Book Image

GlassFish Administration

By : Xuekun Kou
Book Image

GlassFish Administration

By: Xuekun Kou

Overview of this book

To build a powerful production environment for your Java EE systems, you need a great application server, and the skills to manage it. This book gives you all that you are looking for. This book will help you gain the necessary skills to install, configure, tune, and troubleshoot GlassFish so that you can fully unleash its power. It will teach you how to use the GlassFish application server, with a special focus on administration tasks. It presents the GlassFish administrative tasks in a logical sequence, with each chapter focusing on a specific topic. Starting with installation and moving through configuration, this book takes a careful look at the administration console so that you get a complete understanding of GlassFish and its administrative features. It will help you understand how to deploy Java EE, Ruby on Rails and other supported applications to GlassFish, and how to configure the necessary resources for these applications. You will also learn how to maintain, tune, and troubleshoot your GlassFish server. Also includes a bonus chapter introducing Glassfish v3.
Table of Contents (17 chapters)
GlassFish Administration
About the Author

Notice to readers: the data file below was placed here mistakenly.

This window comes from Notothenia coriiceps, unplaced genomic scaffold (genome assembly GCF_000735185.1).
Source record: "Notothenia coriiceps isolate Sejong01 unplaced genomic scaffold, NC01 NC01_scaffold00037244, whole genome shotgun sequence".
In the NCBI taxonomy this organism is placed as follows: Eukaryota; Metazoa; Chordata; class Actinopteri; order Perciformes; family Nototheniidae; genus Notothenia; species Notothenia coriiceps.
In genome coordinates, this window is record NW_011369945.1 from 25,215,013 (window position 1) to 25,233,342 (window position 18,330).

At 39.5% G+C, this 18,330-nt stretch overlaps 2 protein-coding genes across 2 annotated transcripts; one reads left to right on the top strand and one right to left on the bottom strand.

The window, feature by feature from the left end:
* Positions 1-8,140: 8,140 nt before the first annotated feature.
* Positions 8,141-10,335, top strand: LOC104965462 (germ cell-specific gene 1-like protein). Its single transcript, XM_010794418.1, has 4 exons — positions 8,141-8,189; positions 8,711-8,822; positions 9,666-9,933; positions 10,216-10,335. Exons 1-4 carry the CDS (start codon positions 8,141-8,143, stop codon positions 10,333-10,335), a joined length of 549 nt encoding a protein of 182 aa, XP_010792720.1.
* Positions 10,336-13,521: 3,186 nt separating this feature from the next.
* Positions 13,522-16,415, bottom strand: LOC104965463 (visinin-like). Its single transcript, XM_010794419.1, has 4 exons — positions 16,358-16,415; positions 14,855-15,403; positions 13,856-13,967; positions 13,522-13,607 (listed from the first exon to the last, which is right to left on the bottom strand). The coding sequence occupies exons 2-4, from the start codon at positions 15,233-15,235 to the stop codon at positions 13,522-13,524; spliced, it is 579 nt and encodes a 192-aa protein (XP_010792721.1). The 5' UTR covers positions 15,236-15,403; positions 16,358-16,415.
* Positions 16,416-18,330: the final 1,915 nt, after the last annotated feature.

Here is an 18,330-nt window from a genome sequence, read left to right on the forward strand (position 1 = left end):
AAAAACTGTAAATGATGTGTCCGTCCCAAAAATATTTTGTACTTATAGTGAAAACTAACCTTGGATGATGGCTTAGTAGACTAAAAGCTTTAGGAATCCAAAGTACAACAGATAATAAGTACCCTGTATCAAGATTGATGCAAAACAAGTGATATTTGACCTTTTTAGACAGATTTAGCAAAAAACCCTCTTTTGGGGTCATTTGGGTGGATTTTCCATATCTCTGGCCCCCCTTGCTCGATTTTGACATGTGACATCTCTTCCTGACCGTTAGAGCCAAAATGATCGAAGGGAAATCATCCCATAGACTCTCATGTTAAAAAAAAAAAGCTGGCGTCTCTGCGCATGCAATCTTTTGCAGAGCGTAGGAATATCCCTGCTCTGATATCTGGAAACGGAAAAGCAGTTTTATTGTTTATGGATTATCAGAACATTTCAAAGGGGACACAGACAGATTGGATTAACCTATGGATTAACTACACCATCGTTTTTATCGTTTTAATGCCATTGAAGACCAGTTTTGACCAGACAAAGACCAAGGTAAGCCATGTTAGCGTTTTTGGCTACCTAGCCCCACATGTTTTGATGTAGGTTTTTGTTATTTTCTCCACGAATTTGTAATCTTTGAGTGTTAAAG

About the Reviewers

JMS support on GlassFish

Message-based solutions are playing an increasingly important role nowadays, as more and more systems need to be integrated together and need to communicate with each other in a loosely-coupled manner. In this section, we briefly introduce the core concepts of messaging system and the JMS standard, and then describe how GlassFish supports JMS resources.

Message-based systems and JMS

A simplified view of a typical message-based system is illustrated in the following figure.

As shown in the figure, the communication pattern of a messaging-based system is different from the client-server paradigm, where application components communicate with each other directly. Instead, in a message-based system, the communication among application components (producers and consumers) is mediated by a message service provider. As a result of this, a message service provider is sometimes referred to as a Message Oriented Middleware (MOM). The producer creates a message that contains...